Ok, I know Kanuma is best used for Azaleas and comes from a different Volcanic region in Japan, and it is in fact acidic in nature ie; around a Ph of 6.3. At least that is what I got when I tested it. In fact it dropped my water Ph from over 8, if my PH meeter is anywhere close to being accurate. My question though is in two parts, 1) is the structure of Kanuma basically the same as Akadama with the only difference being it being more acidic? 2) Since my water has a high Ph could one use Kanuma soil mixed in with Boones mx to add acidity to the soil to counter the alkaline PH of my water? Or if one was only using Akadama, mix in Kanuma?
Kanuma is softer than akadama and breaks down faster.
I think Ryan has said in the past it’s not an a great long term solution to fixing ph problems. If your water is consistently over 8 it might be good to figure out a siphon system to help bring your ph down.
Kanuma breakdown issues aside, adding kanuma to Boone’s mix will help add acidity to your soil. I saw a huge turnaround in my slash pines after adding in kanuma using the same old alkaline water I’ve got on hand. Prior to that I tried everything you’ve probably tried already such as chelated iron supplements and ph down in the water. I’ll let you know if I end repotting more frequently as a result of the kanuma crumbling.
@anderson.ppc Can you not collect rainwater? This is the easiest solution. You can get the large blue containers on the internet and buy taps for them. My water is 8 - 8.5 pH so I try to collect as much as possible. Though to be honest, I had that much water in my garden last night I had the fire brigade pumping it out to save the house…
Don’t know if you have already seen this video, Understanding Soil, but Ryan went through a lot on what he’s trying. I know I asked about kanuma during the stream and the major concern was the fact that the kanuma is so soft.
What about using distilled vinegar to bring your pH down. I did this during the summer when I burned through my rain barrel. It took a surprising small amount of vinegar to get the pH where I wanted it.
Minor point of clarification…Kanuma does not come from a different region of Japan, but a different zone in the soil profile. Both products occur in the type area for the formation in the filled valleys around the City of Kanuma. The Kanuma forms right below the organic rich humid layer at the surface of the soil profile and represents the most leached and residual portion, and the Akadama lies below the Kanuma. They both are developed from pyroclastic materials of the Kanuma Pumice deposits that washed into river valleys and then subjected to intense weathering that resulted in the agricultural lands and soils harvested for bonsai.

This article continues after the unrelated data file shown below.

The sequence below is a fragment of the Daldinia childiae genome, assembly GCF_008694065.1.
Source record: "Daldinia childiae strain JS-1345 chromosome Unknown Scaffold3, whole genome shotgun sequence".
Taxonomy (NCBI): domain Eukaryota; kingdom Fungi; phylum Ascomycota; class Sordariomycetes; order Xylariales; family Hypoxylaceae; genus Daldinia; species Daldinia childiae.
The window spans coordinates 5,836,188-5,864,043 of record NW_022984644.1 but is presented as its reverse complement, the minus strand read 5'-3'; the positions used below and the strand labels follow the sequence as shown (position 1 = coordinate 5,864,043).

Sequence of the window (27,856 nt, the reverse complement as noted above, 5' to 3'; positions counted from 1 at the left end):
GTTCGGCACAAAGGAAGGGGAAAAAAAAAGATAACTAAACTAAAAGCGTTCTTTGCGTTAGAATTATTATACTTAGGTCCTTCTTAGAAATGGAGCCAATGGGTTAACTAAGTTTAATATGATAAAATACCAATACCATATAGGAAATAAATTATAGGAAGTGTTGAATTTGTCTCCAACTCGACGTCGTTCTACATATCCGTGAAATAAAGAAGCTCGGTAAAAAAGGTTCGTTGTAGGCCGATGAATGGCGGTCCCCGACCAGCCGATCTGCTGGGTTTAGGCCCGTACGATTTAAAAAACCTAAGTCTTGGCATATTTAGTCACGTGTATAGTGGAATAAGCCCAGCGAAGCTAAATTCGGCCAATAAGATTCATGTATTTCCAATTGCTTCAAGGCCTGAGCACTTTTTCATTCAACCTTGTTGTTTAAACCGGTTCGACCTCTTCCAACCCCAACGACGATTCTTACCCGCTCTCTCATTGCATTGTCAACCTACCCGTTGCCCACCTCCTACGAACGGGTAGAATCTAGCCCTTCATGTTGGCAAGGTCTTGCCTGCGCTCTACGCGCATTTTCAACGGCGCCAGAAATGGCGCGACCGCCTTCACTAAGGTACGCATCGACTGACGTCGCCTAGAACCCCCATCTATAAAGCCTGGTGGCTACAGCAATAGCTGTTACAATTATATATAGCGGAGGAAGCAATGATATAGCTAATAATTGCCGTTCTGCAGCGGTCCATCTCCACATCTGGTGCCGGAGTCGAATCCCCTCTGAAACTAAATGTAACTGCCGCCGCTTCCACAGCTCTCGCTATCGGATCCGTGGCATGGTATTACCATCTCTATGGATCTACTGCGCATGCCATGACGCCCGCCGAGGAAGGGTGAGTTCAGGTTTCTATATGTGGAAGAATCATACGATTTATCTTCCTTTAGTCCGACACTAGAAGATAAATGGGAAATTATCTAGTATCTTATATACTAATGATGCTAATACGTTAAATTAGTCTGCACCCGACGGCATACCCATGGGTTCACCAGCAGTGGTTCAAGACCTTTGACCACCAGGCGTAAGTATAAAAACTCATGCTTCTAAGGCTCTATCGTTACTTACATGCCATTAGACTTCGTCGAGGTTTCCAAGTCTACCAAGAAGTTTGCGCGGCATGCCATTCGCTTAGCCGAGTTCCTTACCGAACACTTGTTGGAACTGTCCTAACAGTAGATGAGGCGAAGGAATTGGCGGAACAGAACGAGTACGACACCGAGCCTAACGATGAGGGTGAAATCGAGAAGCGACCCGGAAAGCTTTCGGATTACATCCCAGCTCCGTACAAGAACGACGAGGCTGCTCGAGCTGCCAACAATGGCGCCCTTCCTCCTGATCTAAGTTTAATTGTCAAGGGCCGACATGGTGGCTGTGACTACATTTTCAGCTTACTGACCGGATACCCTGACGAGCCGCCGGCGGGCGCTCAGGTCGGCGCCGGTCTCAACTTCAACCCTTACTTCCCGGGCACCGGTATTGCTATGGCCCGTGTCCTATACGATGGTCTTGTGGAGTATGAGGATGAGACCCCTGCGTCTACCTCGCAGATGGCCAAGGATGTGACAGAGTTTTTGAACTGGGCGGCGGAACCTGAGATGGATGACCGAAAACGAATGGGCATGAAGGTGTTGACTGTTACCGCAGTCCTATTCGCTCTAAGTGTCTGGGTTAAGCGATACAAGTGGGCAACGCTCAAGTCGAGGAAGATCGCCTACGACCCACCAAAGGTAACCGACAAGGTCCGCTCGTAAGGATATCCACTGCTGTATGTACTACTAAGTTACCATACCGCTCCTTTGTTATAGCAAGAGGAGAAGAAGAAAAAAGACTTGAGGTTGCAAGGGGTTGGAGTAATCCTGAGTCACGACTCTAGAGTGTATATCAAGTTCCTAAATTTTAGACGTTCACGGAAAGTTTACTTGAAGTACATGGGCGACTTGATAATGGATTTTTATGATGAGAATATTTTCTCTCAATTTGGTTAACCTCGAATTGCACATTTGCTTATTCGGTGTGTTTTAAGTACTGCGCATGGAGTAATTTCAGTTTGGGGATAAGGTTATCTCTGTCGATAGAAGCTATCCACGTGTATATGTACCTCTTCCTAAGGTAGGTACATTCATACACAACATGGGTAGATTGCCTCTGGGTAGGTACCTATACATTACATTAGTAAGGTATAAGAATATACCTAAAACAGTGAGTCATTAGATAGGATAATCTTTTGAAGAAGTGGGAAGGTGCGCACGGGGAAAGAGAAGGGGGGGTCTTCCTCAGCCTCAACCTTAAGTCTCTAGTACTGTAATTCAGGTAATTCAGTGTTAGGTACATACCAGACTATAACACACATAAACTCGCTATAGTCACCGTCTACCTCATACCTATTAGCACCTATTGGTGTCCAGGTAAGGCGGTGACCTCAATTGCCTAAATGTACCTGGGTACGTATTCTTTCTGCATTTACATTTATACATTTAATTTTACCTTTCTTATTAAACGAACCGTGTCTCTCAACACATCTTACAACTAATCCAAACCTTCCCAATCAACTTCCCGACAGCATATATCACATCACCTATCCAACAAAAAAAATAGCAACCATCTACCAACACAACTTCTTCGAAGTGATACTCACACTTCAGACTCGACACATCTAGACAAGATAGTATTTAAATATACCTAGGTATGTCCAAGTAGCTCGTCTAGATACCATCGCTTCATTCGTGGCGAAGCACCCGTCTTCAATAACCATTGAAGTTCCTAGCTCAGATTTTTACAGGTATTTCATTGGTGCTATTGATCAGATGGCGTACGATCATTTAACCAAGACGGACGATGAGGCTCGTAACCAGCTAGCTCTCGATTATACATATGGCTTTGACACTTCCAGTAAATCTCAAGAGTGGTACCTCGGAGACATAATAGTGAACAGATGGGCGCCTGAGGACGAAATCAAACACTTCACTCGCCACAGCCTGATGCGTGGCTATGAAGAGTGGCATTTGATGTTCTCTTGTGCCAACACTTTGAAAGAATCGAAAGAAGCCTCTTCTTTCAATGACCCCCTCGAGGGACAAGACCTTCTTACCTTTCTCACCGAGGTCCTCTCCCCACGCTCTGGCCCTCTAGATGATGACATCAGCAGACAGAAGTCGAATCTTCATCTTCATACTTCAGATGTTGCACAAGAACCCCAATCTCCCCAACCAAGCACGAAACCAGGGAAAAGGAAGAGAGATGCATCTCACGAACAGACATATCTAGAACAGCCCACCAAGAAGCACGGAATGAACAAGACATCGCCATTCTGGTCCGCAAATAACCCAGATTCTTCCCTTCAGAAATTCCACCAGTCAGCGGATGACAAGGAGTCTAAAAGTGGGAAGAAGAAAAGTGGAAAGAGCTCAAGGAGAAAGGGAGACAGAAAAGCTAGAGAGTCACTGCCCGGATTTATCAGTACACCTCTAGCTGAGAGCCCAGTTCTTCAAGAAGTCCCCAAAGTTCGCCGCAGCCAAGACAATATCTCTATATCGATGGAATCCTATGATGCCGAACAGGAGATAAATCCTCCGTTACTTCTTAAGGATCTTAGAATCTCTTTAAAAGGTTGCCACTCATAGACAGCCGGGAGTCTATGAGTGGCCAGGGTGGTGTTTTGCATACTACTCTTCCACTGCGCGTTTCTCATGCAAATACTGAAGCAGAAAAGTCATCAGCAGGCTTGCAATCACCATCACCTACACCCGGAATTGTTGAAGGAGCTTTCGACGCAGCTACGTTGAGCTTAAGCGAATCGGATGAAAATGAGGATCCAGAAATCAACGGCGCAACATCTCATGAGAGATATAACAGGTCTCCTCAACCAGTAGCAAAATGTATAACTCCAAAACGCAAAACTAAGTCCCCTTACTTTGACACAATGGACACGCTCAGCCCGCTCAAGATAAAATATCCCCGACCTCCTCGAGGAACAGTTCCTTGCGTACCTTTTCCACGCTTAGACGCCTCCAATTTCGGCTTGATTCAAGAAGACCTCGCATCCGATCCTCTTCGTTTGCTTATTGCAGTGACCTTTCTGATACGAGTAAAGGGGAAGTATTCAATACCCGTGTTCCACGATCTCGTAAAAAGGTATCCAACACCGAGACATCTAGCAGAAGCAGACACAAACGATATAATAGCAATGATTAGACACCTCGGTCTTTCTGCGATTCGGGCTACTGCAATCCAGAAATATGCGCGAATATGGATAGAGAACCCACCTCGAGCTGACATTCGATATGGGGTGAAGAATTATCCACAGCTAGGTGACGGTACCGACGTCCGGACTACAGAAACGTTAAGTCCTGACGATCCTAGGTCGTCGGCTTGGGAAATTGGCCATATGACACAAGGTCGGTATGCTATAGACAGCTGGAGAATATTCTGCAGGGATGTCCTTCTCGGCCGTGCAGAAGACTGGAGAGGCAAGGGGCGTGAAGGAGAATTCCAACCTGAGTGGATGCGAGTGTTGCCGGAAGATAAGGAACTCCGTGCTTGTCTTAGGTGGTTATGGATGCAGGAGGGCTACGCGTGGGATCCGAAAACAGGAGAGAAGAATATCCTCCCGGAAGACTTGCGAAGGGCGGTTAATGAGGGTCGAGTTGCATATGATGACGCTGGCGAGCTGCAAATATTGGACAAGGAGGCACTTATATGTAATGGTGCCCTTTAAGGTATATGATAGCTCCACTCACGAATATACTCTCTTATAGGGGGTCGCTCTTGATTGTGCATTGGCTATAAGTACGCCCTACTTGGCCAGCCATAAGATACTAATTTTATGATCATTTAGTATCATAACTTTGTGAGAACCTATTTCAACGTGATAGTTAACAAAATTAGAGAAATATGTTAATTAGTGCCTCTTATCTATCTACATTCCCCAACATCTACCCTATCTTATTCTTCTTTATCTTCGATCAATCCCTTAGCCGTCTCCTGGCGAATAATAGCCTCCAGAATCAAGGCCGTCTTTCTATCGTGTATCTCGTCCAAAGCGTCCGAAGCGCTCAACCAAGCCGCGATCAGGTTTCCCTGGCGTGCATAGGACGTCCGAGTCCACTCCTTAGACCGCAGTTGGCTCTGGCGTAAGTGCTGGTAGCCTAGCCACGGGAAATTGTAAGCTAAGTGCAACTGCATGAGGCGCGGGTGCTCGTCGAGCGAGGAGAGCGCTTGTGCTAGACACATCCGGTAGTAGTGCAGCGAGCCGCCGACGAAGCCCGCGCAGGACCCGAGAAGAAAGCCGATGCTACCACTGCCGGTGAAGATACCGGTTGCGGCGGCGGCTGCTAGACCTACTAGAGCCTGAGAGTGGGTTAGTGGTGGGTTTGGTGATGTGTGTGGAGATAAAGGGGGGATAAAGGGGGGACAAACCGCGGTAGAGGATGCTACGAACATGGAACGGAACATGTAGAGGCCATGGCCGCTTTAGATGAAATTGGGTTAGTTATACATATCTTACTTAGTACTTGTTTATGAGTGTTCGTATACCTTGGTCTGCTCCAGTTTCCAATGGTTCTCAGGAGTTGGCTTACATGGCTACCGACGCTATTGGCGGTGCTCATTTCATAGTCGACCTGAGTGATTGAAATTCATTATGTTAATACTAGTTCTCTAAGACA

Don: That is really a good point and interesting. Since you seem to be in the know:) My curiosity about the two types of soil is piqued. So, given what you have said I am curious about how the difference in the two types of soils accounts for the way they are used ie: Kanuma used specifically for Azakeas. Both look and feel the same and from what I understand and have observed both have a very similar PH, ie: around 6.9. In addition, if one has the same size Kanuma, can it be used in place of or supplement akadama if you run out of akadama?
Thanks for your feedback and insight.
I think my last question was already answered ie: It has to do with the softness and how fast it breaks down. Correct
Anderson - For a deeper dive on the use of Akadama (and some info on Kanuma) see this post where I link to a site that documents the origins and possible alternatives to Akadama.Akadama Curious
The two clays are quite similar, but with far more leaching of iron from the Kanuma. I suspect Kanuma represents the idea soil for some azalea, but there are as many ways to blend soils together as there are bonsai practitioners. I would say that if you had to substitute some Kanuma for Akadama or vice versa, you will not see too much difference. Kanuma being lighter in iron, you might want to supplement that at fertilization time?
Any others have better advice out there for Anderson? Please weigh in…with respect to making soils work for different species, I am an unranked amateur. At our bonsai club, the experienced fellows and gals can make anything grow well in all manner of soils from straight pumice to pure Akadama to just “pine bark” which around here really means fir bark. The primary thing is to match the drainage and nutritional needs of the tree, and there seems to be multiple ways to make that happen.
I will be potting up with some Oregon clay-rich soils later this winter/early spring…so stay tuned for that. Just ordered 24 pond baskets and have 10 gallons of the Oregon clay to mix with the pumice/lava that I have pre-sorted and ready to incorporate.
But first, the crazy late winter snow/freezing event to get through!
Awesome, thanks so much for the information. Much appreciated!